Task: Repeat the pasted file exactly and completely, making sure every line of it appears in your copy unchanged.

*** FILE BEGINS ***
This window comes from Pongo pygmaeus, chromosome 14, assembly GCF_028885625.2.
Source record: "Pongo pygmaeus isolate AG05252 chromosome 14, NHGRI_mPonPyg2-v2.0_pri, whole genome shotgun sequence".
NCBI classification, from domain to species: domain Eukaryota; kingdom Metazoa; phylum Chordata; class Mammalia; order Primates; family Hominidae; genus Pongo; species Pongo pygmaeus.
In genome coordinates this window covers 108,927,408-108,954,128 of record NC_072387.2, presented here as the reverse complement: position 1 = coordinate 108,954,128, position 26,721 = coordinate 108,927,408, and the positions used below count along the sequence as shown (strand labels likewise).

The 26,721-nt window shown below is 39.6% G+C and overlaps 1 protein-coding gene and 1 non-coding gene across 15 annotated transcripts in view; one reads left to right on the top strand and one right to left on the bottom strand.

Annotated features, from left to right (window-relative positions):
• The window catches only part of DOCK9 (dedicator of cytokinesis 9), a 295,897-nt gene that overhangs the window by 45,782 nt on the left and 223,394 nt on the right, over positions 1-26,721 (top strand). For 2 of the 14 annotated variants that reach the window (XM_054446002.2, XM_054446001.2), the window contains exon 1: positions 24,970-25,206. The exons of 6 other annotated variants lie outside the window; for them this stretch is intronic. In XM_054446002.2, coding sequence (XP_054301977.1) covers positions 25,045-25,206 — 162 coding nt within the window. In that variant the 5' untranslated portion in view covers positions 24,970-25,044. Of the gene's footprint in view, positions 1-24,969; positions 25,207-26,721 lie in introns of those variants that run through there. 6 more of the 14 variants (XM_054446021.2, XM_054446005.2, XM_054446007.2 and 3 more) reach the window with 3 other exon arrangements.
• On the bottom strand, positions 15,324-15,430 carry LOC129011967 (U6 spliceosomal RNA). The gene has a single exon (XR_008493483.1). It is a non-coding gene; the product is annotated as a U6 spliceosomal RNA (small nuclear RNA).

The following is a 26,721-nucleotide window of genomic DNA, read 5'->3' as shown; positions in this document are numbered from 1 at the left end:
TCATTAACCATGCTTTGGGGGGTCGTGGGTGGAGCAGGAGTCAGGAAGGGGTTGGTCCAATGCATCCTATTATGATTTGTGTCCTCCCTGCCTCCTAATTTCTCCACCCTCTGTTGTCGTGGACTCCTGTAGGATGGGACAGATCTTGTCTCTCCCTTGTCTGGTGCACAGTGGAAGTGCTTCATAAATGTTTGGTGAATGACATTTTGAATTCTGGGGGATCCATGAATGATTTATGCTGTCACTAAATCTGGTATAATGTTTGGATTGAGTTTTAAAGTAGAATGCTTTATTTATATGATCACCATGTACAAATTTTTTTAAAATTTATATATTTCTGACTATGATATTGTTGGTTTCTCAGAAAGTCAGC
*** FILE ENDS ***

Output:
This window comes from Pongo pygmaeus, chromosome 14, assembly GCF_028885625.2.
Source record: "Pongo pygmaeus isolate AG05252 chromosome 14, NHGRI_mPonPyg2-v2.0_pri, whole genome shotgun sequence".
NCBI classification, from domain to species: domain Eukaryota; kingdom Metazoa; phylum Chordata; class Mammalia; order Primates; family Hominidae; genus Pongo; species Pongo pygmaeus.
In genome coordinates this window covers 108,927,408-108,954,128 of record NC_072387.2, presented here as the reverse complement: position 1 = coordinate 108,954,128, position 26,721 = coordinate 108,927,408, and the positions used below count along the sequence as shown (strand labels likewise).

The 26,721-nt window shown below is 39.6% G+C and overlaps 1 protein-coding gene and 1 non-coding gene across 15 annotated transcripts in view; one reads left to right on the top strand and one right to left on the bottom strand.

Annotated features, from left to right (window-relative positions):
• The window catches only part of DOCK9 (dedicator of cytokinesis 9), a 295,897-nt gene that overhangs the window by 45,782 nt on the left and 223,394 nt on the right, over positions 1-26,721 (top strand). For 2 of the 14 annotated variants that reach the window (XM_054446002.2, XM_054446001.2), the window contains exon 1: positions 24,970-25,206. The exons of 6 other annotated variants lie outside the window; for them this stretch is intronic. In XM_054446002.2, coding sequence (XP_054301977.1) covers positions 25,045-25,206 — 162 coding nt within the window. In that variant the 5' untranslated portion in view covers positions 24,970-25,044. Of the gene's footprint in view, positions 1-24,969; positions 25,207-26,721 lie in introns of those variants that run through there. 6 more of the 14 variants (XM_054446021.2, XM_054446005.2, XM_054446007.2 and 3 more) reach the window with 3 other exon arrangements.
• On the bottom strand, positions 15,324-15,430 carry LOC129011967 (U6 spliceosomal RNA). The gene has a single exon (XR_008493483.1). It is a non-coding gene; the product is annotated as a U6 spliceosomal RNA (small nuclear RNA).

The following is a 26,721-nucleotide window of genomic DNA, read 5'->3' as shown; positions in this document are numbered from 1 at the left end:
TCATTAACCATGCTTTGGGGGGTCGTGGGTGGAGCAGGAGTCAGGAAGGGGTTGGTCCAATGCATCCTATTATGATTTGTGTCCTCCCTGCCTCCTAATTTCTCCACCCTCTGTTGTCGTGGACTCCTGTAGGATGGGACAGATCTTGTCTCTCCCTTGTCTGGTGCACAGTGGAAGTGCTTCATAAATGTTTGGTGAATGACATTTTGAATTCTGGGGGATCCATGAATGATTTATGCTGTCACTAAATCTGGTATAATGTTTGGATTGAGTTTTAAAGTAGAATGCTTTATTTATATGATCACCATGTACAAATTTTTTTAAAATTTATATATTTCTGACTATGATATTGTTGGTTTCTCAGAAAGTCAGC